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HSPH Prof Awarded for Violence Prevention Work

By Denny Purcell, Contributing Writer

Last week, Boston-area children sat on a panel alongside a man who has devoted much of his professional career to protecting kids like them from youth violence.

Harvard School of Public Health Professor David Hemenway ’66 was honored with the Striving for Justice Award by Community Works—a portfolio consisting of 34 social justice organizations—for his extensive work on implementing violence prevention programs.

At the award ceremony last Tuesday, Hemenway was accompanied by children from several Community Works member organizations. The children discussed their thoughts on violence in their communities.

“We not only seek to alleviate suffering, but eliminate the cause of the suffering,” said Community Works Executive Director Fran Froehlich. “David’s work, we feel, is contributing to understanding what’s happening ... on a social level, on a public health level.”

Froehlich added that this understanding may provide ways to help victims and perpetrators of youth violence.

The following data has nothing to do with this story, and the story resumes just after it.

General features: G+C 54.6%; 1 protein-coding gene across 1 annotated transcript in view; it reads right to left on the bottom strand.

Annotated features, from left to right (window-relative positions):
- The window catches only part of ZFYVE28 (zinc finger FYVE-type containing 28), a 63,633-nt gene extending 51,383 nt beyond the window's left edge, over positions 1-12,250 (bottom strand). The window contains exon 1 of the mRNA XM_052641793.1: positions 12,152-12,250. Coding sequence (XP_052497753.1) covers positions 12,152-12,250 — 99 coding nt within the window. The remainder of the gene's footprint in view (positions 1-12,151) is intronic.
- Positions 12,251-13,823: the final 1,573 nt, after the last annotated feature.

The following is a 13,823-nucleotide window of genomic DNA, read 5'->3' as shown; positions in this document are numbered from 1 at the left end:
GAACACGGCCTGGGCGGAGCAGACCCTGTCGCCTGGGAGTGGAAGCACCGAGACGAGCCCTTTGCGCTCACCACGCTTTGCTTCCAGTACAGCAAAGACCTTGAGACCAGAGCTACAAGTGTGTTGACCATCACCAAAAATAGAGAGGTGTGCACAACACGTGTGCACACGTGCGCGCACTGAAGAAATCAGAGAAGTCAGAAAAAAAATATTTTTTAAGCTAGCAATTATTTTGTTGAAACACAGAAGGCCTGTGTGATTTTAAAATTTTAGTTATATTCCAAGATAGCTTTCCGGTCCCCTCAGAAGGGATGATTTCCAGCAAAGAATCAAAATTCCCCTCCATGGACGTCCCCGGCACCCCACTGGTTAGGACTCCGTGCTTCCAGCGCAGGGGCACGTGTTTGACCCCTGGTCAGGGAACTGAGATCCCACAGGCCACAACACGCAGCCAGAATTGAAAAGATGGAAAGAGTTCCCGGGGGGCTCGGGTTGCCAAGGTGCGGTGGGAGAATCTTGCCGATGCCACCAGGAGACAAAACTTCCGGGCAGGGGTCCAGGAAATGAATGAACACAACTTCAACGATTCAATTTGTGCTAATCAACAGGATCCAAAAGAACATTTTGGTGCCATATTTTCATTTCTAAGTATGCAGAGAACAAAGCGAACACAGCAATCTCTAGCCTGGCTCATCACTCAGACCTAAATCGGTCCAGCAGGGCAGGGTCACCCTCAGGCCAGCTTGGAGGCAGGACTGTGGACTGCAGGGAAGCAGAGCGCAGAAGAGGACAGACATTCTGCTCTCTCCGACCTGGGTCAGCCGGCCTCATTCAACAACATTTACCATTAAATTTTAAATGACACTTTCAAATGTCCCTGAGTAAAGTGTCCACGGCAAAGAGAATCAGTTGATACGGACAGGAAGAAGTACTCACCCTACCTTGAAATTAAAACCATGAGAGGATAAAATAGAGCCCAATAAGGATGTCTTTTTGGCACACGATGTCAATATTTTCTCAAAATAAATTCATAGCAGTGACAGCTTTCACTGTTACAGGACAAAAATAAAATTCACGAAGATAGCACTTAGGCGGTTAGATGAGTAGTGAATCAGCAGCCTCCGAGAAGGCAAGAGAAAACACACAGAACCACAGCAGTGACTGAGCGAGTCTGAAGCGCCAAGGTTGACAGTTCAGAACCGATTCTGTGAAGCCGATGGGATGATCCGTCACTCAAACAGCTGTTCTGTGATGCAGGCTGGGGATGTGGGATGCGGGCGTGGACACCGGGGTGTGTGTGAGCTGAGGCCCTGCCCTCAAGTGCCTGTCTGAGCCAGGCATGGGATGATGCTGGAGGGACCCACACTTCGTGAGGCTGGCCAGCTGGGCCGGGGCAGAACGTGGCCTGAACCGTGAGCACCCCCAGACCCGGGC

Hemenway’s work in Boston has involved surveying both high-school students and adults about youth violence, with the intent of helping Boston best distribute its resources.

Hemenway thanked the mayor and city of Boston, saying they served as valuable assets for his work.

“We’re very fortunate to have such a ... progressive, strong, interested, caring government in Boston,” he said.

Hemenway and others have found a link between sleep deprivation and increased violence. He has also found that children tend to go to sleep at similar times, but some must wake up earlier due to earlier school start times.

Hemenway has also investigated the overestimation of the number of people carrying guns, as studies have shown that children believe their peers and community members carry guns at a much higher rate than they actually do.

In addition, Hemenway stressed the need to protect LGBT children, especially those who are facing bullying, as these children are most likely to be depressed or considering suicide.

“You can see from his history David is someone who cares a great deal about his community—about what it is we need to pay attention to in order to bring greater physical and emotional well-being to that community,” Froehlich said.

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School of Public Health